What do a two-day old baby boy in Hope, Maine, a family in the Bahamas, an Island Fellow on Frenchboro, and a Maine Islands Coalition representative on Cliff Island have in common? They were all among the 50+ people who attended a virtual party in May to celebrate the 10th anniversary of the Outer Islands Teaching and Learning Collaborative, or TLC. The TLC is a collaboration among the one- and two-room Maine island schools of Cliff, Frenchboro, Isle au Haut, the Cranberry Islands, Matinicus, and Monhegan, and recently, Cuttyhunk Island in Massachusetts joined. Through in-person and virtual connections, TLC students and teachers create a rich and supportive inter-island peer network that provides a lifeline of support.
We had originally planned to have the party be an in-person extravaganza during our annual spring field trip, but COVID-19 changed that and sent us back to the party-planning drawing board to re-think our event for an online setting. We knew we could still bring the full TLC community (students, teachers and friends) together to honor this important milestone because, out of necessity, video conferencing has always been an essential and dynamic part of the TLC. The TLC is very good at making virtual celebrations fun and funny, and this one was no exception.
The TLC’s student council helped plan the agenda for the party, so that it would work for both the kids and the adults. They made party favors that included crafts and cards which were mailed out to participants ahead of time, so that everyone could open them together at the party. This helped to create a tangible connection between party-goers, even though we couldn’t gather in person.
On the day of the party, we kicked everything off with an interactive activity where the group made a virtual word cloud that highlighted favorite aspects of the TLC. The words “students,” “teachers,” “friends,” “fun,” and “field trips” all ranked high and helped to reassert the value of the connections made in the TLC, both between students and teachers and between peers. Other activities included a game of TLC trivia, created on an easy-to-use online platform called Slido, where everyone could answer questions and interact together despite our separation. After that, we got into breakout rooms and created songs and cheers inspired by the TLC. During the breakout sessions, a couple of groups even had impromptu costumes and props to help liven things up and create a fun and festive eexperience. TLCers have a long history of dressing up for spirit weeks and holiday celebrations, so there’s usually a wig or cape close by!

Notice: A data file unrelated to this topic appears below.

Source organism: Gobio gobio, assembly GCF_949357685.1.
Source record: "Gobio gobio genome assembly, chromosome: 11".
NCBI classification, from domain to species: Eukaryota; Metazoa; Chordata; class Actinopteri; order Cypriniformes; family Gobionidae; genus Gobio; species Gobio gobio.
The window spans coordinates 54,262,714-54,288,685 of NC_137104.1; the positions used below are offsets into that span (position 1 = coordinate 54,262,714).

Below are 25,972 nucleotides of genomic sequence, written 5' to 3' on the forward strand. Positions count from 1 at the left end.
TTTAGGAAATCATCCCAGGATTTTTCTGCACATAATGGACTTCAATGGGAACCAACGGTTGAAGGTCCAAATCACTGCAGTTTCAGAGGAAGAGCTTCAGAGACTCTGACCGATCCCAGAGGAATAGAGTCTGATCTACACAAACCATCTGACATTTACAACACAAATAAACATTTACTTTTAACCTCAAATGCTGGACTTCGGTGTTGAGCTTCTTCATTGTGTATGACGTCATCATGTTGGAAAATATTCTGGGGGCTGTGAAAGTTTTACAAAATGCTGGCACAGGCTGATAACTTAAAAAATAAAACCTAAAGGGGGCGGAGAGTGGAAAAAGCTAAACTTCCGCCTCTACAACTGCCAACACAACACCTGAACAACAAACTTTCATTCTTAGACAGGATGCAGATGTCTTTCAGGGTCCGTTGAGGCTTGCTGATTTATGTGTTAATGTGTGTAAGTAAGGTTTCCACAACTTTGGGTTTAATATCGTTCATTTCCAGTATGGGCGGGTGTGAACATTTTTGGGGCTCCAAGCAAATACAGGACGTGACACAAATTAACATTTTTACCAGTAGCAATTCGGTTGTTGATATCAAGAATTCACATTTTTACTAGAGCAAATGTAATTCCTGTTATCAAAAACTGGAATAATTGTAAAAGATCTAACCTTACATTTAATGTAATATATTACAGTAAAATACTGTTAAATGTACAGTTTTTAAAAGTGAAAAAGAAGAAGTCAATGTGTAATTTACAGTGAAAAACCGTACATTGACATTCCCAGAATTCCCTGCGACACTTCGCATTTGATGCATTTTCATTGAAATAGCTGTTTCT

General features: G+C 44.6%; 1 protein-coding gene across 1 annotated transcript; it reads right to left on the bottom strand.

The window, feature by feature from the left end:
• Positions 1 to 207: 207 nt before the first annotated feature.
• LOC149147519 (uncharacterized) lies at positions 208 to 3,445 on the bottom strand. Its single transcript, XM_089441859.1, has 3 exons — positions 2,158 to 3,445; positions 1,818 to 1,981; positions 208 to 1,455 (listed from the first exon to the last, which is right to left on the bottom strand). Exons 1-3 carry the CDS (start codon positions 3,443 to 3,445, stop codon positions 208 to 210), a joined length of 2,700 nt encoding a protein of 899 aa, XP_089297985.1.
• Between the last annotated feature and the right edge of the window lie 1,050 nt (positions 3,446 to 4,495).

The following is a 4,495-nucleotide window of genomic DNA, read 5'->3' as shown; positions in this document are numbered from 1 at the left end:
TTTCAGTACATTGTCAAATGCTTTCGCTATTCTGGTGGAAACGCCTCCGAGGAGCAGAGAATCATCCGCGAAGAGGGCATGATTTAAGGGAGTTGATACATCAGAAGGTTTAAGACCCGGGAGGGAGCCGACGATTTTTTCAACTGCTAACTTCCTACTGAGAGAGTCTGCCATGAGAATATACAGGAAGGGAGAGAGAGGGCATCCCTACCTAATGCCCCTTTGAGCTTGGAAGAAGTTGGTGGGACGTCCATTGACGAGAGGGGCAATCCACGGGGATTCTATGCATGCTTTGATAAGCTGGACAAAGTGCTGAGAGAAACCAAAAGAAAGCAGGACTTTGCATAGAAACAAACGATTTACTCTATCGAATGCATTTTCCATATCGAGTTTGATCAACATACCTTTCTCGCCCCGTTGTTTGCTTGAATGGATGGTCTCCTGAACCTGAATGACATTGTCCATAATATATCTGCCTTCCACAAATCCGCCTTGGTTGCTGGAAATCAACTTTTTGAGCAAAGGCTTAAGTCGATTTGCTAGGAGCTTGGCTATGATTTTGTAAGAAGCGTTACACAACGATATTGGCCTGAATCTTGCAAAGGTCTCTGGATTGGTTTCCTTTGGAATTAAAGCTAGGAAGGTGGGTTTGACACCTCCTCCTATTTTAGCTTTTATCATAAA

TLC students, alumni, teachers, and families gathered together on May 21, 2020 for a virtual celebration marking the 10-year anniversary of the Outer Islands Teaching and Learning Collaborative.
For the graduating 8th graders—the first students to graduate having been in the TLC for their entire school careers—we used the party as an opportunity to recognize them and celebrate their accomplishments. As a special surprise, we viewed a recorded video message of congratulations from Senator Angus King, who has been a fan of the TLC for years.
We then ended the celebration with an epic slide show that looked back at the past 10 years of our collaboration.
When the party was over, the feedback was overwhelmingly positive, and participants expressed gratitude for both the party and the TLC with comments like: “What a great party!”; “That was awesome!”; “Loved all the pictures.”; “We love the TLC!”; “TLC rocks!”; and “Thanks to everyone at the Island Institute and all the islands!”
The student council felt that the party was a success, because it was both organized and fun. In addition, the high level of participation and engagement across the islands, across multiple grade levels and generations, and across 10 school years speaks to the power of the collaboration and the relationships that support it.
The trajectory for this school year has been so unexpected, and in many ways so hard, which makes long-standing, successful collaborations like the TLC even more valuable. We might not know what next school year will be like, but we do know that the TLC will be there to keep the collaboration going. Working together, the TLC will continue to help the outer island schools make the most out of the abundant opportunities we have and work together to address the inevitable challenges, and of course, have fun in the process.